Sometimes we’ve fallen prey to groupthink and overemphasis on consensus decision-making.  So, we’re wasting a lot of time on process and not digging into the potential that’s there. We do need good leaders to try to move the process along, and we’re not taking that seriously enough. How do you bring about a well-functioning organization?  Not that I want the food policy councils to operate like Monsanto, but we could be learning more about how to do things well.

There’s a third area that I’ve become a little more concerned about lately, which is the pushback feature.  Big Ag is definitely recognizing that local and state food policy activism is potentially a threat to them.”

Recently I’ve seen big food corporations sending a representative to sit on a food policy council – basically, interests that do not share the typical values of these councils.  So, how do food policy councils reconcile their belief that all stakeholders should be heard with these differences in values?

That’s one of the things that’s going on in the country right now – it’s the money that’s voting, not the people.  That could play out with food policy councils, particularly at the state level.

Q:  How can food policy councils get more support within government?

Increasingly, food policy councils are being taken seriously by big-city mayors.  Baltimore’s mayor has been a big deal in food policy, and in the conference of mayors. It’s become a much bigger deal at City Hall. There have been a few skirmishes where the mayor wanted to claim a little too much territory for himself, and the food policy council wanted more.

The councils’ role is always advisory, though, with no specified authority.  I don’t see it evolving [toward greater authority].  I think it will be a long time before that happens. But, the lack of specified authority doesn’t mean that a food policy council can’t be powerful.  It has to do assessment.  It has to be constantly publicizing information around food.  A food policy council can derive power from its diversity. It can have members from the public sector, the private sector, etc. But the paradox is that you can have huge controversies that arise from differences in values.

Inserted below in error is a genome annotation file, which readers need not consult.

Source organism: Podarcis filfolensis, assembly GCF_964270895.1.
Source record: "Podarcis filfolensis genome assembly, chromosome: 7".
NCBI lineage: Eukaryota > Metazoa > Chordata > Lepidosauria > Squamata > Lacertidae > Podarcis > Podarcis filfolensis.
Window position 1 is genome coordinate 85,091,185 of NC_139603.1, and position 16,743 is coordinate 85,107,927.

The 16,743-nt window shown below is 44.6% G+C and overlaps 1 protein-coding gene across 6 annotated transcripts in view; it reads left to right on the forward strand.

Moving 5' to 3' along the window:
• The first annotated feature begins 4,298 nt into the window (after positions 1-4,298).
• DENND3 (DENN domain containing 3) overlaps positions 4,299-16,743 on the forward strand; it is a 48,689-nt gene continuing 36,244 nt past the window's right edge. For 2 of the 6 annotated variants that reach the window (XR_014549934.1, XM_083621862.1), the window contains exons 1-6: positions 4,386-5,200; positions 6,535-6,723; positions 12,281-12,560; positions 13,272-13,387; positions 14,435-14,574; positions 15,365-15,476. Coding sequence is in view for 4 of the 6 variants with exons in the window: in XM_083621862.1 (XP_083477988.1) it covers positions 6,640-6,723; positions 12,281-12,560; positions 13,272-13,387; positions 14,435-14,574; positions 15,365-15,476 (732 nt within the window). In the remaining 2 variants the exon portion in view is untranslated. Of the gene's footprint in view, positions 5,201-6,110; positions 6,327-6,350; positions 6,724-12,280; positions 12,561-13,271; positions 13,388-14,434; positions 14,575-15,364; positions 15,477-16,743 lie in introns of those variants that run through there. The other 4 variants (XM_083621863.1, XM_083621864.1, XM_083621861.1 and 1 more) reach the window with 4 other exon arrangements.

Q:  Is the ultimate goal to get food policy councils institutionalized within local and state governments?

Ken Dahlberg, a professor in Michigan, once said: “No local or state government has a department of food.” He’s right.  Well, is it even desirable to have a department of food? How much authority do you want invested in a food policy council?  What I like about food policy councils is they are a multi-dimensional entity.  Once you create a department, you tend to put walls around it, create silos.  I kind of like the openness at this point.

I think it would be really helpful if cities began to take food more seriously; fund one or two positions around food, an office of food systems with one or two staff people.  That’s probably about as far as I’d like to see it go at this point.

Another aspect of why City Hall is paying attention: There’s this huge food constituency out there. They have to pay attention. Foodies are a pretty outspoken lot. They all vote. Any astute politician is going to say, this is a constituency I have to pay attention to. It has to become a more formal part of government.  My prediction.

It’s going back to this project-to-policy phenomenon. I experienced it myself. I see it in a lot of young people.  In some ways, the growth in food policy councils is a function of the growth of the community food security movement.  As communities become more responsible for their food system and more engaged, they tend to look at other things – models – to help them, and food policy councils are one of those models.

Q:  What has been the significance of the Community Food Security Coalition as far as food policy councils are concerned?

CFSC has been the platform for the development of the food policy council movement. We’ve been this hub of activity, and have provided an incredible amount of capacity building. Under the auspices of the CFSC, I have probably been to 50 communities in the past three years, and logged thousands of hours consulting on the phone and through email.

We have been the go-to place for policy councils, and now that’s gone.  I have said that I would make this my business, Mark Winne & Associates, and see if people will pay me for these services. It will be hard, without institutional support, to provide the kind of service that we had been providing. And I don’t know of anyone else who is doing this kind of work.

You can find out more about Mark Winne and his professional services at www.markwinne.com.